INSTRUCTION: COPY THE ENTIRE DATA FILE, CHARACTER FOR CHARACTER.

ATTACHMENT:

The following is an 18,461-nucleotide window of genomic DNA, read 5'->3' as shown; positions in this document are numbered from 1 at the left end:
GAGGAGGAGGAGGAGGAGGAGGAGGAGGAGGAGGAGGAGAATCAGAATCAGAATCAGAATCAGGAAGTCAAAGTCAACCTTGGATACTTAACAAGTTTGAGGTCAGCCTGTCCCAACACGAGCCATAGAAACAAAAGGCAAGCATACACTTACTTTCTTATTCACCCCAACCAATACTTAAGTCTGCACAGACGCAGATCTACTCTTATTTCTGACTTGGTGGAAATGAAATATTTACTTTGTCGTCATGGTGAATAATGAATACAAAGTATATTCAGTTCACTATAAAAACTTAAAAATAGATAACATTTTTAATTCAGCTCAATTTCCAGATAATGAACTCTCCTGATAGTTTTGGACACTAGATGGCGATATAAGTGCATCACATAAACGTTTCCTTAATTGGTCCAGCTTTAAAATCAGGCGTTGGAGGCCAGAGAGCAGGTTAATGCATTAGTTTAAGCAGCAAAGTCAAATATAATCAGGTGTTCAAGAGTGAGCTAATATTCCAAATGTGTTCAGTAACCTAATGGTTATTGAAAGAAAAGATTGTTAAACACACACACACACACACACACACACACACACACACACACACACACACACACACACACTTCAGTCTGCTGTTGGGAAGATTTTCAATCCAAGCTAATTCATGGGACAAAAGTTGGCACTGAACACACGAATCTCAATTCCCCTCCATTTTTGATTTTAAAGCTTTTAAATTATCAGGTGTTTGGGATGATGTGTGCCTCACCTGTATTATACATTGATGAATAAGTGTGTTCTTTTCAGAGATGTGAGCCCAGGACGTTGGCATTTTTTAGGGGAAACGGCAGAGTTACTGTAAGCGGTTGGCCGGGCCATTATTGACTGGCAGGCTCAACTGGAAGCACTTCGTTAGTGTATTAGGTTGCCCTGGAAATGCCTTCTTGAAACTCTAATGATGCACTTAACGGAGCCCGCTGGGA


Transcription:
The following is an 18,461-nucleotide window of genomic DNA, read 5'->3' as shown; positions in this document are numbered from 1 at the left end:
GAGGAGGAGGAGGAGGAGGAGGAGGAGGAGGAGGAGGAGAATCAGAATCAGAATCAGAATCAGGAAGTCAAAGTCAACCTTGGATACTTAACAAGTTTGAGGTCAGCCTGTCCCAACACGAGCCATAGAAACAAAAGGCAAGCATACACTTACTTTCTTATTCACCCCAACCAATACTTAAGTCTGCACAGACGCAGATCTACTCTTATTTCTGACTTGGTGGAAATGAAATATTTACTTTGTCGTCATGGTGAATAATGAATACAAAGTATATTCAGTTCACTATAAAAACTTAAAAATAGATAACATTTTTAATTCAGCTCAATTTCCAGATAATGAACTCTCCTGATAGTTTTGGACACTAGATGGCGATATAAGTGCATCACATAAACGTTTCCTTAATTGGTCCAGCTTTAAAATCAGGCGTTGGAGGCCAGAGAGCAGGTTAATGCATTAGTTTAAGCAGCAAAGTCAAATATAATCAGGTGTTCAAGAGTGAGCTAATATTCCAAATGTGTTCAGTAACCTAATGGTTATTGAAAGAAAAGATTGTTAAACACACACACACACACACACACACACACACACACACACACACACACACACACACACACTTCAGTCTGCTGTTGGGAAGATTTTCAATCCAAGCTAATTCATGGGACAAAAGTTGGCACTGAACACACGAATCTCAATTCCCCTCCATTTTTGATTTTAAAGCTTTTAAATTATCAGGTGTTTGGGATGATGTGTGCCTCACCTGTATTATACATTGATGAATAAGTGTGTTCTTTTCAGAGATGTGAGCCCAGGACGTTGGCATTTTTTAGGGGAAACGGCAGAGTTACTGTAAGCGGTTGGCCGGGCCATTATTGACTGGCAGGCTCAACTGGAAGCACTTCGTTAGTGTATTAGGTTGCCCTGGAAATGCCTTCTTGAAACTCTAATGATGCACTTAACGGAGCCCGCTGGGA